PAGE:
The way that we use water in our homes plays a big part in how eco-friendly we are and how high our water bills are. In order to treat and distribute water for us to use, water companies in England and Wales release the same amount of greenhouse gas emissions as 1.5 million cars annually. This has led to many of them committing to reducing their emissions. You can do the same, and cut your water bills at the same time, by making your home water efficient.
Start off small but strong with 5 changes that’ll save water in different areas of your home on a daily basis, below.
Save around 1.4 litres in the kitchen every day
We’re a nation of tea lovers so it’s no surprise that kettles are one of the biggest culprits for wasted water in the kitchen. Research has found that on average, we boil double the amount of water than we actually need to make a cup of tea. With each tea drinker knocking back an average of four 350ml cups every day, that results in each of us wasting around 1.4L of water on a daily basis!
It might seem obvious but making a conscious effort to fill your kettle up to the amount needed, rather than all the way, will mean you’ll use less water. Plus, your kettle will use less energy as there’s less water to heat up and it’ll boil quicker too, so you’ll get your tea faster, and that’s never a bad thing. Just make sure to descale your kettle regularly to get rid of any worries about limescale at the bottom of your mug.
Save roughly 15 litres in the garden every minute spent watering it
Do you have a garden hose or sprinklers to help you keep your garden in good health? You’re using around 15 litres of water every minute that they’re switched on. Depending on the size of your lawn and the number of plants and flowers that you have, that can really add up.
Rainwater harvesting provides you with free water that’s better for your garden than tap water is, due to its lower pH. It’s worth it in the UK too, as the average roof collects enough water to fill 150 water butts yearly! Plus, it’ll provide you with adequate water in case of a hosepipe ban.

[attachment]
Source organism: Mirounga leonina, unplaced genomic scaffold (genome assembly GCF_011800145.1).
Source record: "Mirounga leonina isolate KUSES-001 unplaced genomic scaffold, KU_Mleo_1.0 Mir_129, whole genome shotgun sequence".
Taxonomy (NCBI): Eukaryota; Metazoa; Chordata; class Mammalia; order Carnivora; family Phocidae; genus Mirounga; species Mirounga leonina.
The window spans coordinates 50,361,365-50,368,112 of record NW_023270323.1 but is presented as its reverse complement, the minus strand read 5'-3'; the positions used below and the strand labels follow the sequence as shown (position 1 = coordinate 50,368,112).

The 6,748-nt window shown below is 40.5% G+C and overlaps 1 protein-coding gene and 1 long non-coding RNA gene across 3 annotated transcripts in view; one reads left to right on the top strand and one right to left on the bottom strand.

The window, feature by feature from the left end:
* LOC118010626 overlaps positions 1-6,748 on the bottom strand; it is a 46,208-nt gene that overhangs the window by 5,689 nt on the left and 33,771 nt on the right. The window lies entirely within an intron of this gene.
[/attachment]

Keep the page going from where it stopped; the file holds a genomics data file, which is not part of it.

A water butt connected to a drainpipe is a simple way to collect rainwater. If you don’t want a water butt taking up space, then there are roof-mounted systems available, too.
Find out which rainwater systems work best to make your home more water efficient, in our blog post: The ins and outs of rainwater harvesting.
Save 32 litres or so in the bathroom every day
If everyone in a family of four cut one minute off a 10-minute shower, they could save up to 11,648L of water every year. That’s 32L or so a day.
4 minutes is the optimal amount of time to spend in the shower. You can get a stick-on shower timer; many water companies give them away for free. If you’re a fan of shower karaoke, try using music as a timer seeing as the average song is about 4 minutes long.
Save 50 litres in the utility/laundry room
Underfilling your washing machine obviously wastes water. On the other hand, overfilling it could mean your clothes will come out dirty or with detergent marks on them. That’s 50L of water wasted (the average amount used each cycle) as you’ll need to wash them again.
The drum should be about 80% full for a full load. A good way to make sure you’ve filled it to the right level is to put your hand in the drum. There should be about a hand’s worth of space between the top of the drum and your washing.
Looking at buying a new washing machine? It’s now easier to find an energy efficient model and therefore create a more water efficient home. New-style energy labels that show the water consumption of the model are now provided with washing machines in the UK. Read more about energy labels and how they’re changing.
Washing machines will be cheaper to run from this summer as tighter energy efficiency standards come into place. This’ll cut £75 off your energy bills every year and make washing machines easier to repair if they break down. Find out more about the Right to Repair law.
Save up to 400 litres in the WC/toilet room every day
You might not spot a toilet leak if you’re not looking for it. It’s something to beware of, though. A leaky toilet wastes up to 400 litres of water every day and you might not even know it’s happening. That makes for a pricey future water bill!
An easy way to check for a silent leak is to drop some food colouring into the cistern. If there’s food colouring in the bowl after about half an hour, then you might have a leak. You could have a go at one of the DIY fixes in our guide to common plumbing problems and how to fix them. If DIY’s not your forte, hire a plumber to fix the problem. You can find 24-hour plumbers on Rated People.